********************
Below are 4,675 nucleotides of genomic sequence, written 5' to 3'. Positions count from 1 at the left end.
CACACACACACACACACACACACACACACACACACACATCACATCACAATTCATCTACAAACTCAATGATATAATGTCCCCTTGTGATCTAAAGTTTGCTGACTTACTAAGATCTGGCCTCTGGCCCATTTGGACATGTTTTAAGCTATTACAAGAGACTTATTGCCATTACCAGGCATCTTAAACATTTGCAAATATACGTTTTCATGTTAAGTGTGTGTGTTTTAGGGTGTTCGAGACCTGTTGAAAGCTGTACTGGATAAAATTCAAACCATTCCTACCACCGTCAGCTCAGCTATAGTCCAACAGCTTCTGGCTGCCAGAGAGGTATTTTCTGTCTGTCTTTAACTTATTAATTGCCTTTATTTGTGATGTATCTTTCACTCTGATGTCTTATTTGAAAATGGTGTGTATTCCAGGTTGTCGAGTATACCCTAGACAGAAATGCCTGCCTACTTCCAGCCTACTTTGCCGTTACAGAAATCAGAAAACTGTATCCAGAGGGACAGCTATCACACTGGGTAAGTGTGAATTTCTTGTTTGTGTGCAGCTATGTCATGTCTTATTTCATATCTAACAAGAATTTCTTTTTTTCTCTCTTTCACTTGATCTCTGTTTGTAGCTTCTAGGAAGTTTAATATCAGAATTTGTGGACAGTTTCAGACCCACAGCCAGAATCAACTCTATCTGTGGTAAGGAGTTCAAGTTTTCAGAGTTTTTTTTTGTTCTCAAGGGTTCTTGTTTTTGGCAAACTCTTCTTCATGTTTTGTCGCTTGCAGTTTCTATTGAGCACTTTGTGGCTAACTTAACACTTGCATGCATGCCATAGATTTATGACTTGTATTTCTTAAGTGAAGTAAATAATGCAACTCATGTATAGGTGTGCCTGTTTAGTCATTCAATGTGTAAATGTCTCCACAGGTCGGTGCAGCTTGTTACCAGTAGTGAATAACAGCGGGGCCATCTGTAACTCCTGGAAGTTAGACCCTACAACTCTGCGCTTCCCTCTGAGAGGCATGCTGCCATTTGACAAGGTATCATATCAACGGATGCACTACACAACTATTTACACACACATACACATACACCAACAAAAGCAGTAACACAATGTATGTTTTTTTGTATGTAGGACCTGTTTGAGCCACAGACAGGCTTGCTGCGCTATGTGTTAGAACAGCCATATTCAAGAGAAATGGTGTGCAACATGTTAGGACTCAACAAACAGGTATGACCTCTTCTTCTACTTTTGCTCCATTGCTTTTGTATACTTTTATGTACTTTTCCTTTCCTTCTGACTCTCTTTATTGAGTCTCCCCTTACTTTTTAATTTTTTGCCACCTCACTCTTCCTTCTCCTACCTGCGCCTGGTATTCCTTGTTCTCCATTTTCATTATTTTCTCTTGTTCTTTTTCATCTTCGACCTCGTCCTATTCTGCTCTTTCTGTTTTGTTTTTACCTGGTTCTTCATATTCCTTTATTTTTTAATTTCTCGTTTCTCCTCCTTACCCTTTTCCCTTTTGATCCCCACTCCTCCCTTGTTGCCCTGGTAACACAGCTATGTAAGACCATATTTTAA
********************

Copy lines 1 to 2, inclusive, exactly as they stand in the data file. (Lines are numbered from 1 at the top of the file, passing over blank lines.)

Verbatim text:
Below are 4,675 nucleotides of genomic sequence, written 5' to 3'. Positions count from 1 at the left end.
CACACACACACACACACACACACACACACACACACACATCACATCACAATTCATCTACAAACTCAATGATATAATGTCCCCTTGTGATCTAAAGTTTGCTGACTTACTAAGATCTGGCCTCTGGCCCATTTGGACATGTTTTAAGCTATTACAAGAGACTTATTGCCATTACCAGGCATCTTAAACATTTGCAAATATACGTTTTCATGTTAAGTGTGTGTGTTTTAGGGTGTTCGAGACCTGTTGAAAGCTGTACTGGATAAAATTCAAACCATTCCTACCACCGTCAGCTCAGCTATAGTCCAACAGCTTCTGGCTGCCAGAGAGGTATTTTCTGTCTGTCTTTAACTTATTAATTGCCTTTATTTGTGATGTATCTTTCACTCTGATGTCTTATTTGAAAATGGTGTGTATTCCAGGTTGTCGAGTATACCCTAGACAGAAATGCCTGCCTACTTCCAGCCTACTTTGCCGTTACAGAAATCAGAAAACTGTATCCAGAGGGACAGCTATCACACTGGGTAAGTGTGAATTTCTTGTTTGTGTGCAGCTATGTCATGTCTTATTTCATATCTAACAAGAATTTCTTTTTTTCTCTCTTTCACTTGATCTCTGTTTGTAGCTTCTAGGAAGTTTAATATCAGAATTTGTGGACAGTTTCAGACCCACAGCCAGAATCAACTCTATCTGTGGTAAGGAGTTCAAGTTTTCAGAGTTTTTTTTTGTTCTCAAGGGTTCTTGTTTTTGGCAAACTCTTCTTCATGTTTTGTCGCTTGCAGTTTCTATTGAGCACTTTGTGGCTAACTTAACACTTGCATGCATGCCATAGATTTATGACTTGTATTTCTTAAGTGAAGTAAATAATGCAACTCATGTATAGGTGTGCCTGTTTAGTCATTCAATGTGTAAATGTCTCCACAGGTCGGTGCAGCTTGTTACCAGTAGTGAATAACAGCGGGGCCATCTGTAACTCCTGGAAGTTAGACCCTACAACTCTGCGCTTCCCTCTGAGAGGCATGCTGCCATTTGACAAGGTATCATATCAACGGATGCACTACACAACTATTTACACACACATACACATACACCAACAAAAGCAGTAACACAATGTATGTTTTTTTGTATGTAGGACCTGTTTGAGCCACAGACAGGCTTGCTGCGCTATGTGTTAGAACAGCCATATTCAAGAGAAATGGTGTGCAACATGTTAGGACTCAACAAACAGGTATGACCTCTTCTTCTACTTTTGCTCCATTGCTTTTGTATACTTTTATGTACTTTTCCTTTCCTTCTGACTCTCTTTATTGAGTCTCCCCTTACTTTTTAATTTTTTGCCACCTCACTCTTCCTTCTCCTACCTGCGCCTGGTATTCCTTGTTCTCCATTTTCATTATTTTCTCTTGTTCTTTTTCATCTTCGACCTCGTCCTATTCTGCTCTTTCTGTTTTGTTTTTACCTGGTTCTTCATATTCCTTTATTTTTTAATTTCTCGTTTCTCCTCCTTACCCTTTTCCCTTTTGATCCCCACTCCTCCCTTGTTGCCCTGGTAACACAGCTATGTAAGACCATATTTTAA